Patriot Number One: American Dreams in Chinatown by Lauren Hilgers:
The standoff ended on December 21, and negotiations began. According to the villagers present, the deputy press secretary agreed, in the meetings, to release the village leaders still held in jail—including Zhuang—and to drop all charges. He agreed to return Xue Jinbo’s body and to launch an investigation into his death. The surviving twelve members of the negotiating council were given the authority to govern the village until an election could be organized in February or March. It was the first time in modern Chinese history that a protesting village had won this kind of compromise. Online, Western observers and hopeful Chinese activists spoke, tentatively, of a “Wukan Model.” Villagers started considering whether they wanted to run for election.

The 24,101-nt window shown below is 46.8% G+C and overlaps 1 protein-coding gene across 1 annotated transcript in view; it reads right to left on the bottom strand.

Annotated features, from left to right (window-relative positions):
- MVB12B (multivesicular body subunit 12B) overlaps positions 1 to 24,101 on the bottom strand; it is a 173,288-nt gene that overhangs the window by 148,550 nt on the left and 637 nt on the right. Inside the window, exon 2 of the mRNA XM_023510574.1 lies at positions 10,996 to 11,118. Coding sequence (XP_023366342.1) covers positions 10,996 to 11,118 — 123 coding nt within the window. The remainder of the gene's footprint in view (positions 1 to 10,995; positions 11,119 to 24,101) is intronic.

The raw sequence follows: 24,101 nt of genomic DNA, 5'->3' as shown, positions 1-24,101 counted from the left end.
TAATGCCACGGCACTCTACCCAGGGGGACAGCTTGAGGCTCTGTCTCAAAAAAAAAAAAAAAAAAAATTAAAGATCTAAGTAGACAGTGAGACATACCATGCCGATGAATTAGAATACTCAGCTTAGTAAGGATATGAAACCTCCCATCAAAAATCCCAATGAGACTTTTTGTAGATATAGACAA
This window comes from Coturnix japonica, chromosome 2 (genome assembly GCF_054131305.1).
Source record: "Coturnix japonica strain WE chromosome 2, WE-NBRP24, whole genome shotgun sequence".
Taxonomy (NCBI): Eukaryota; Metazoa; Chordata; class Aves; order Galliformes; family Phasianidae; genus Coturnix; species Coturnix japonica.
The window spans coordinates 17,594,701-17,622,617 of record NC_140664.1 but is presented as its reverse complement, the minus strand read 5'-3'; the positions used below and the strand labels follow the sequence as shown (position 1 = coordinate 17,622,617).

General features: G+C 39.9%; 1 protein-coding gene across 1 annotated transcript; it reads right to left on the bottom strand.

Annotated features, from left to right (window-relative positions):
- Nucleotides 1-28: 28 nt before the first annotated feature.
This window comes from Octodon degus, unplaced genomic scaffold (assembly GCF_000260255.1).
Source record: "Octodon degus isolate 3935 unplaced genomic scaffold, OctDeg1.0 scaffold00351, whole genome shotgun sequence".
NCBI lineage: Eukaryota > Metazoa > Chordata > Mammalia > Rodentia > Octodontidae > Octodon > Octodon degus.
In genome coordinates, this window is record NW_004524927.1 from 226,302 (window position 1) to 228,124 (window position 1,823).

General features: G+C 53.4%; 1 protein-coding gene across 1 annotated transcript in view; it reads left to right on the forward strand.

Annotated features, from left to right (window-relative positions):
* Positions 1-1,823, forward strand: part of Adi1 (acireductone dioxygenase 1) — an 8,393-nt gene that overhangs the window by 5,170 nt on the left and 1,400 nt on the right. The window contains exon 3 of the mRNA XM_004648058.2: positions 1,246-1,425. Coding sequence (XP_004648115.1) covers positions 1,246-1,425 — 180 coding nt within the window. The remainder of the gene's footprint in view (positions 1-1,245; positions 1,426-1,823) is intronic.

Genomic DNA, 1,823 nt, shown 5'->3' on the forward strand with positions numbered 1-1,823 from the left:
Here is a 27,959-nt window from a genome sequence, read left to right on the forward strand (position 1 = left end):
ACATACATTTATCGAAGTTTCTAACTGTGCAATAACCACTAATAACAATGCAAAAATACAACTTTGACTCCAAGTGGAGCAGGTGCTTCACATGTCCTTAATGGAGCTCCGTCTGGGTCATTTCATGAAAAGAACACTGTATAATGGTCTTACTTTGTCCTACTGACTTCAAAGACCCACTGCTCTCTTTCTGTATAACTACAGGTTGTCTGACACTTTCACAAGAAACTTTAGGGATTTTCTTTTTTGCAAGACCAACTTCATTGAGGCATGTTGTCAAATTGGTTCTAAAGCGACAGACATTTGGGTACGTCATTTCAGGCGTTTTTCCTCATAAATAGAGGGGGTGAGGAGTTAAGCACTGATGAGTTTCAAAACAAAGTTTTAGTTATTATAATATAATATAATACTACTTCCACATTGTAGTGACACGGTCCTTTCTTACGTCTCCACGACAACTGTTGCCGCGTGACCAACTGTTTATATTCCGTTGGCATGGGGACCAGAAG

Zhuang had not been there for the barricade. He had spent twenty-one days in the Guangzhou prison, and by the time he got out, the siege of Wukan was over and his friend was dead. The village had won. Zhuang found it was possible to feel elated and brokenhearted all at once. He figured it was simple luck that while Brother Xue had been beaten, he had escaped unscathed. Maybe Brother Xue had run into a particularly sadistic prison guard. Maybe someone had paid the other inmates to rough him up and things got out of hand. Torture, in Chinese prisons, wasn’t unheard of. The Guangdong deputy party secretary had agreed to investigate Brother Xue’s death, but nothing would come of it. Zhuang, and Xue Jinbo’s family, would never find out what happened. Zhuang supposed that Brother Xue had sacrificed himself for the dream of what Wukan Village might one day be—its orchards restored, waters clear, and its villagers free and unified. He did not worry, yet, that the dream had died in that prison alongside Brother Xue.